I was really young back then (like early teens!)...but I wish I could have purchased shares of Apple when it was around $12-14/share. Even if it was $1000 worth back then, it would be worth a hell of a lot more today. I think around the Mac OS X era, wasn't it around $25-30/share'ish for a while?
  • Reply 5 of 24
    I expect that there are very, very few billionaires who got there just by being a CEO.  If you aren't a founder of a company (therefore a major shareholder), you're not going to capture a significant portion of a company's value.  Business isn't like professional sports where superstars are bought and sold for hundreds of millions of dollars.  The way to get stratospherically rich is to be in on the ground floor of a company that takes over the world.
    StrangeDaysSpamSandwichcornchip
  • Reply 6 of 24
    65026502 Posts: 65member
    It's typically only the founders that become billionaires as they own most of the stock (it's not through compensation). Non-founders can become plenty rich but all the billionaires mentioned are founders.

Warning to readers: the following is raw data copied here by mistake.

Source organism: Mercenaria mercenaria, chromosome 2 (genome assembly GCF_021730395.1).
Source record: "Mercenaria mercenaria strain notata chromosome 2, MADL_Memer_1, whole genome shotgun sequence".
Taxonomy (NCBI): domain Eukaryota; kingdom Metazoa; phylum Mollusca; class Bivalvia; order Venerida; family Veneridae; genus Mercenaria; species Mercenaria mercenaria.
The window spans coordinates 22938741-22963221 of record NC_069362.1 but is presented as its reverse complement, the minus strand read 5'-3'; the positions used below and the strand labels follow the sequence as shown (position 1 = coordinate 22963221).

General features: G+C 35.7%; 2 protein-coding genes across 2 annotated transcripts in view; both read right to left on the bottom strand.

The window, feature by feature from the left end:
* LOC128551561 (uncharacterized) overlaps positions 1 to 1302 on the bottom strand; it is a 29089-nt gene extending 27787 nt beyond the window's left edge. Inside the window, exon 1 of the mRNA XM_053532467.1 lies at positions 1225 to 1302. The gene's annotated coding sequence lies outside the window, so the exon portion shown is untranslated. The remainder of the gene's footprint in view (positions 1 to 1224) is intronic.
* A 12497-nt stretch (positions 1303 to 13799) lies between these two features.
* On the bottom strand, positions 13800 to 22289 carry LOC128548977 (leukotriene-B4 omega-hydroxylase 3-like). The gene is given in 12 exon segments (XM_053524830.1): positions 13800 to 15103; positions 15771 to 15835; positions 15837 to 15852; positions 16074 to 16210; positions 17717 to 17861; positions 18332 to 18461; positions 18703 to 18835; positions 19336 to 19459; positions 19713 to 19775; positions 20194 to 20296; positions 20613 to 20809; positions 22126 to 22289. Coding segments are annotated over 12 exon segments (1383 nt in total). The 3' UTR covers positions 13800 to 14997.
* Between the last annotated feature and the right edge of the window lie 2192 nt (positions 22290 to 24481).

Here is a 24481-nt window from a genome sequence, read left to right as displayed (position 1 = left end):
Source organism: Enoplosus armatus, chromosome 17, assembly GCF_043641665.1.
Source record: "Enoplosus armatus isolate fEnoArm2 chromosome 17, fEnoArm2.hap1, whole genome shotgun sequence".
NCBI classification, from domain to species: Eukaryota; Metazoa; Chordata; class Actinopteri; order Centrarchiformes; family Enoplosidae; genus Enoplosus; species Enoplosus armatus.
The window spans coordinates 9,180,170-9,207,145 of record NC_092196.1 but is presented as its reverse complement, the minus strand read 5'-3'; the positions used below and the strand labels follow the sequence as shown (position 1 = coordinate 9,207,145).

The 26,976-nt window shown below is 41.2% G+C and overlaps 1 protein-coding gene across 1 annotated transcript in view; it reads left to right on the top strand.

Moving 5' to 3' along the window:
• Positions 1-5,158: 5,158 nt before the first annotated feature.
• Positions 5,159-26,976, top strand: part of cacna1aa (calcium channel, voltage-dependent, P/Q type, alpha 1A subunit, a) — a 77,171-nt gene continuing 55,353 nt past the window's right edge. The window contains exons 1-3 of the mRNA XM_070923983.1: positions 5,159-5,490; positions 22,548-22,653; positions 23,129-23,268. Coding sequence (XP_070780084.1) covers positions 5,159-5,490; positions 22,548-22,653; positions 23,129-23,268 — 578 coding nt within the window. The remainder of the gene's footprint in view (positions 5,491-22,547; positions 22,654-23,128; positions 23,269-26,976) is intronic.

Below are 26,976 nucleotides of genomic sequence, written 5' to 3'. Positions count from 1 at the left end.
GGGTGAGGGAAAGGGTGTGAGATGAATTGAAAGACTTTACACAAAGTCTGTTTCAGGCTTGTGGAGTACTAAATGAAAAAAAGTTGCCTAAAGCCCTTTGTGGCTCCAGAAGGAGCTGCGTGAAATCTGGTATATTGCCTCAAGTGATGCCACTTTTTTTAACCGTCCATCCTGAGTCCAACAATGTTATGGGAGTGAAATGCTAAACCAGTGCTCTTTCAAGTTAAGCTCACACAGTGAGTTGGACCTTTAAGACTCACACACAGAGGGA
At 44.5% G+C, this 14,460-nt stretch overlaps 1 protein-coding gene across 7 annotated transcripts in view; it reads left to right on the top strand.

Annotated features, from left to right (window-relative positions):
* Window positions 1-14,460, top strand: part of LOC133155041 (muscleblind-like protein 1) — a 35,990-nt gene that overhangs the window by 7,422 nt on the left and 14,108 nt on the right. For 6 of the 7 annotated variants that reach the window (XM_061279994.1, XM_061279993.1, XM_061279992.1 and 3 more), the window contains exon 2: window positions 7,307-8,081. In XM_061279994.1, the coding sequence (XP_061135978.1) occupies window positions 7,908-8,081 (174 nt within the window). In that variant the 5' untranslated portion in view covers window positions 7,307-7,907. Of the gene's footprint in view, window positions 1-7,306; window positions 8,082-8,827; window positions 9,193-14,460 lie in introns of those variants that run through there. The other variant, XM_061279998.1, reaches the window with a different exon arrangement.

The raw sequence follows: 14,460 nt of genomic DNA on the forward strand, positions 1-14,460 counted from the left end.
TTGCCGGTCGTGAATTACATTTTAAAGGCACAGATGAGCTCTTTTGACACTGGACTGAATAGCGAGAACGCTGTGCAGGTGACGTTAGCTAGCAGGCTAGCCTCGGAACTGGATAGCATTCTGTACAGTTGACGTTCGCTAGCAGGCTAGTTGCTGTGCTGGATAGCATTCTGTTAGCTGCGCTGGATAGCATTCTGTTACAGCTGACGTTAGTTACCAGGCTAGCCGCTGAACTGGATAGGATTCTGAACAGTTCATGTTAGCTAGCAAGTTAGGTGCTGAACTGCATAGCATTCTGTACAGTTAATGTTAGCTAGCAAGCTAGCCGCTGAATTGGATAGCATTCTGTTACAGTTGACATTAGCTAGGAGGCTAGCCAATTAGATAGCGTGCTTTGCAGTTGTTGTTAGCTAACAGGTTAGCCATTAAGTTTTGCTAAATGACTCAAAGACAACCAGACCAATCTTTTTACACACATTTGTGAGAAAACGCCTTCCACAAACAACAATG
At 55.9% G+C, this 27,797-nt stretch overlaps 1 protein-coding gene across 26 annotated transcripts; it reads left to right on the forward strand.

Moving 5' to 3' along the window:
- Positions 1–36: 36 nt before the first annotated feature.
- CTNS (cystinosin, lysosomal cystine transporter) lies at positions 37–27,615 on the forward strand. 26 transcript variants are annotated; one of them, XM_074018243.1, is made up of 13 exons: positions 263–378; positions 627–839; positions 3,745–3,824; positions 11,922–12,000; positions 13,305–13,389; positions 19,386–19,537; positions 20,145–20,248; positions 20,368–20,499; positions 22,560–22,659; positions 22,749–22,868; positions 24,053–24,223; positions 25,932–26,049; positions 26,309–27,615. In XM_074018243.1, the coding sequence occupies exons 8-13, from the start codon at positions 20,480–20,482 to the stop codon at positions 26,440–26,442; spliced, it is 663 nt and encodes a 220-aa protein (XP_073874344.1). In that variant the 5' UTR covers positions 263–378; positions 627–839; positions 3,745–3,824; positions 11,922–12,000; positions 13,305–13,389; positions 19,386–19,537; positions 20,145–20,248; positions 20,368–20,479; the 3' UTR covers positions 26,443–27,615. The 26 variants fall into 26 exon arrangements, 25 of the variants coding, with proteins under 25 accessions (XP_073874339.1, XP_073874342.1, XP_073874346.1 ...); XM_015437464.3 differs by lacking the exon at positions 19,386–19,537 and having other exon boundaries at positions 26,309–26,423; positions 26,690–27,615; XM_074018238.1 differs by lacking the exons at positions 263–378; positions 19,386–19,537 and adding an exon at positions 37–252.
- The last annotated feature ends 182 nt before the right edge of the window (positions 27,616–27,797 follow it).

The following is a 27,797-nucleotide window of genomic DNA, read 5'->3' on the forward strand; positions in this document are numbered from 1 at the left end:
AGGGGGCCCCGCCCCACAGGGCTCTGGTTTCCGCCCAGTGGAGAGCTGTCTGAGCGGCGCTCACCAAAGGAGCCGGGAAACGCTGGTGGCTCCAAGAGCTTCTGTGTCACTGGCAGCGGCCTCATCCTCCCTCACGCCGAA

randominternetpersoncornchip
  • Reply 7 of 24
    StrangeDaysStrangeDays Posts: 4,386member
    I expect that there are very, very few billionaires who got there just by being a CEO.  If you aren't a founder of a company (therefore a major shareholder), you're not going to capture a significant portion of a company's value.  Business isn't like professional sports where superstars are bought and sold for hundreds of millions of dollars.  The way to get stratospherically rich is to be in on the ground floor of a company that takes over the world.
    Yes, and it's very, very rare. Most start-ups (and businesses) fail. It's heartbreaking to those involved, especially when it's our savings and mortgages on the line*, but it's part of the American entrepreneur sprit -- we try despite the near certainty of failure. We must try.

    *Professional entrepreneurs get good at the game and reach a point where they never invest their own money, but that's a luxury the little guy entrepreneurs can't afford.
    edited April 11 cornchipracerhomie3watto_cobra
  • Reply 8 of 24
    maestro64maestro64 Posts: 4,024member
    Yeah this is a different time.